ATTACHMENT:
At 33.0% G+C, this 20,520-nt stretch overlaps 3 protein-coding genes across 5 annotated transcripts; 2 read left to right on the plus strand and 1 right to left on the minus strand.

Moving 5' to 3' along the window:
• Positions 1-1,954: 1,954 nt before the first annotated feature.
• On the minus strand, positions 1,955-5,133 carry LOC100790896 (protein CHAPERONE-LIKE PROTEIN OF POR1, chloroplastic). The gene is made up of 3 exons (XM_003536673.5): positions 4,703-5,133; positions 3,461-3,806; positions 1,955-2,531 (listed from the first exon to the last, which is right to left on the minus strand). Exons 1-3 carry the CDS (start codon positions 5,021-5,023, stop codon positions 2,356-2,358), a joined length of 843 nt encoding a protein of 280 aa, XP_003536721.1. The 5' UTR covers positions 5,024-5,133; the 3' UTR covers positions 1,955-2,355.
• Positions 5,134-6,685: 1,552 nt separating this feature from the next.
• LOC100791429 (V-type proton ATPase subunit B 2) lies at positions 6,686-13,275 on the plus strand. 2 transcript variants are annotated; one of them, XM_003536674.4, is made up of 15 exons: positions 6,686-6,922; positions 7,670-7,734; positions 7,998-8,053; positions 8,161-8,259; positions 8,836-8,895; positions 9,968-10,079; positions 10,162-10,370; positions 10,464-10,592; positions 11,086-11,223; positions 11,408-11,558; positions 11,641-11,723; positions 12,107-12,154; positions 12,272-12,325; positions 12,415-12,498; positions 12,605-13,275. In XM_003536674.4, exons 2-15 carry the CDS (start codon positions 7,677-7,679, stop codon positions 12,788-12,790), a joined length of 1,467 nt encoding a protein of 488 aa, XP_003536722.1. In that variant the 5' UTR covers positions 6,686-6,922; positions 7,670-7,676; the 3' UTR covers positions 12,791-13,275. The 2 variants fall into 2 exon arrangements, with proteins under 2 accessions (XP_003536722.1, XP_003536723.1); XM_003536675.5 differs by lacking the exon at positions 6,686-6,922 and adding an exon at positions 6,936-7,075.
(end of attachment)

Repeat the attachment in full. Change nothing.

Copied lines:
At 33.0% G+C, this 20,520-nt stretch overlaps 3 protein-coding genes across 5 annotated transcripts; 2 read left to right on the plus strand and 1 right to left on the minus strand.

Moving 5' to 3' along the window:
• Positions 1-1,954: 1,954 nt before the first annotated feature.
• On the minus strand, positions 1,955-5,133 carry LOC100790896 (protein CHAPERONE-LIKE PROTEIN OF POR1, chloroplastic). The gene is made up of 3 exons (XM_003536673.5): positions 4,703-5,133; positions 3,461-3,806; positions 1,955-2,531 (listed from the first exon to the last, which is right to left on the minus strand). Exons 1-3 carry the CDS (start codon positions 5,021-5,023, stop codon positions 2,356-2,358), a joined length of 843 nt encoding a protein of 280 aa, XP_003536721.1. The 5' UTR covers positions 5,024-5,133; the 3' UTR covers positions 1,955-2,355.
• Positions 5,134-6,685: 1,552 nt separating this feature from the next.
• LOC100791429 (V-type proton ATPase subunit B 2) lies at positions 6,686-13,275 on the plus strand. 2 transcript variants are annotated; one of them, XM_003536674.4, is made up of 15 exons: positions 6,686-6,922; positions 7,670-7,734; positions 7,998-8,053; positions 8,161-8,259; positions 8,836-8,895; positions 9,968-10,079; positions 10,162-10,370; positions 10,464-10,592; positions 11,086-11,223; positions 11,408-11,558; positions 11,641-11,723; positions 12,107-12,154; positions 12,272-12,325; positions 12,415-12,498; positions 12,605-13,275. In XM_003536674.4, exons 2-15 carry the CDS (start codon positions 7,677-7,679, stop codon positions 12,788-12,790), a joined length of 1,467 nt encoding a protein of 488 aa, XP_003536722.1. In that variant the 5' UTR covers positions 6,686-6,922; positions 7,670-7,676; the 3' UTR covers positions 12,791-13,275. The 2 variants fall into 2 exon arrangements, with proteins under 2 accessions (XP_003536722.1, XP_003536723.1); XM_003536675.5 differs by lacking the exon at positions 6,686-6,922 and adding an exon at positions 6,936-7,075.